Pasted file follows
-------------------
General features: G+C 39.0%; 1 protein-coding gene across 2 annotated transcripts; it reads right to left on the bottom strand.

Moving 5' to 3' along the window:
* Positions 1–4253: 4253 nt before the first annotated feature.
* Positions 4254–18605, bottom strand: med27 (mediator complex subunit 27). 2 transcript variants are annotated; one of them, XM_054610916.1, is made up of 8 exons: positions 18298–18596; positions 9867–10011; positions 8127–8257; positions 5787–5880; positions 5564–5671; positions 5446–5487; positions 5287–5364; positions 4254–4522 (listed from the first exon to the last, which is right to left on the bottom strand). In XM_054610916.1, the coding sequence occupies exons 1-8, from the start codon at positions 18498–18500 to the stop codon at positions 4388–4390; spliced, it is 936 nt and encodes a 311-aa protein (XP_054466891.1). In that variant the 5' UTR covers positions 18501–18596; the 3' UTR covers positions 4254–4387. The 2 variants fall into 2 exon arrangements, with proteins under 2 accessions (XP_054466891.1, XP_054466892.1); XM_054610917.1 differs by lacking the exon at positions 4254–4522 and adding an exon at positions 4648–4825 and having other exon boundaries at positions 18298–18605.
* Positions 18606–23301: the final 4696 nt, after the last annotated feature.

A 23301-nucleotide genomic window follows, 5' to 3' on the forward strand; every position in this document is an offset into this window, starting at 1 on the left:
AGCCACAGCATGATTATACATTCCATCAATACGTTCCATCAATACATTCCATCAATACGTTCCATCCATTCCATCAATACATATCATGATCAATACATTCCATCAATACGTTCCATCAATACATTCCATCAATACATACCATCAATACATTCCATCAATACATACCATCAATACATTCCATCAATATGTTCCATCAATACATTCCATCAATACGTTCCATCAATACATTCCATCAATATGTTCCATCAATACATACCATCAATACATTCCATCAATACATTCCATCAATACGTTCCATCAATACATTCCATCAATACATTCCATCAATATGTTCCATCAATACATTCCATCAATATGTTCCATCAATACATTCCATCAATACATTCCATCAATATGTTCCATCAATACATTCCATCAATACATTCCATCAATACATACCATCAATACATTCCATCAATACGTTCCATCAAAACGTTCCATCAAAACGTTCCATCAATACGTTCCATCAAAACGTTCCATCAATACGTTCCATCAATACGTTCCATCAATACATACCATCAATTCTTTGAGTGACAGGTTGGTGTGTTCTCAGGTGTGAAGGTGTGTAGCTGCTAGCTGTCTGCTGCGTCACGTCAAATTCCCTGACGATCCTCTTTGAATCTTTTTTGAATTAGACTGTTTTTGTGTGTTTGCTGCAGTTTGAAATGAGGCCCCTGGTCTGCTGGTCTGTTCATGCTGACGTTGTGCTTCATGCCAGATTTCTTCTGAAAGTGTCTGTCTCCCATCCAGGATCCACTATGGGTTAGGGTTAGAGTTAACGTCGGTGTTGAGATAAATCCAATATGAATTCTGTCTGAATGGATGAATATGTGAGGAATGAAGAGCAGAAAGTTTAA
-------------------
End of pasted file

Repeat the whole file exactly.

General features: G+C 39.0%; 1 protein-coding gene across 2 annotated transcripts; it reads right to left on the bottom strand.

Moving 5' to 3' along the window:
* Positions 1–4253: 4253 nt before the first annotated feature.
* Positions 4254–18605, bottom strand: med27 (mediator complex subunit 27). 2 transcript variants are annotated; one of them, XM_054610916.1, is made up of 8 exons: positions 18298–18596; positions 9867–10011; positions 8127–8257; positions 5787–5880; positions 5564–5671; positions 5446–5487; positions 5287–5364; positions 4254–4522 (listed from the first exon to the last, which is right to left on the bottom strand). In XM_054610916.1, the coding sequence occupies exons 1-8, from the start codon at positions 18498–18500 to the stop codon at positions 4388–4390; spliced, it is 936 nt and encodes a 311-aa protein (XP_054466891.1). In that variant the 5' UTR covers positions 18501–18596; the 3' UTR covers positions 4254–4387. The 2 variants fall into 2 exon arrangements, with proteins under 2 accessions (XP_054466891.1, XP_054466892.1); XM_054610917.1 differs by lacking the exon at positions 4254–4522 and adding an exon at positions 4648–4825 and having other exon boundaries at positions 18298–18605.
* Positions 18606–23301: the final 4696 nt, after the last annotated feature.

A 23301-nucleotide genomic window follows, 5' to 3' on the forward strand; every position in this document is an offset into this window, starting at 1 on the left:
AGCCACAGCATGATTATACATTCCATCAATACGTTCCATCAATACATTCCATCAATACGTTCCATCCATTCCATCAATACATATCATGATCAATACATTCCATCAATACGTTCCATCAATACATTCCATCAATACATACCATCAATACATTCCATCAATACATACCATCAATACATTCCATCAATATGTTCCATCAATACATTCCATCAATACGTTCCATCAATACATTCCATCAATATGTTCCATCAATACATACCATCAATACATTCCATCAATACATTCCATCAATACGTTCCATCAATACATTCCATCAATACATTCCATCAATATGTTCCATCAATACATTCCATCAATATGTTCCATCAATACATTCCATCAATACATTCCATCAATATGTTCCATCAATACATTCCATCAATACATTCCATCAATACATACCATCAATACATTCCATCAATACGTTCCATCAAAACGTTCCATCAAAACGTTCCATCAATACGTTCCATCAAAACGTTCCATCAATACGTTCCATCAATACGTTCCATCAATACATACCATCAATTCTTTGAGTGACAGGTTGGTGTGTTCTCAGGTGTGAAGGTGTGTAGCTGCTAGCTGTCTGCTGCGTCACGTCAAATTCCCTGACGATCCTCTTTGAATCTTTTTTGAATTAGACTGTTTTTGTGTGTTTGCTGCAGTTTGAAATGAGGCCCCTGGTCTGCTGGTCTGTTCATGCTGACGTTGTGCTTCATGCCAGATTTCTTCTGAAAGTGTCTGTCTCCCATCCAGGATCCACTATGGGTTAGGGTTAGAGTTAACGTCGGTGTTGAGATAAATCCAATATGAATTCTGTCTGAATGGATGAATATGTGAGGAATGAAGAGCAGAAAGTTTAA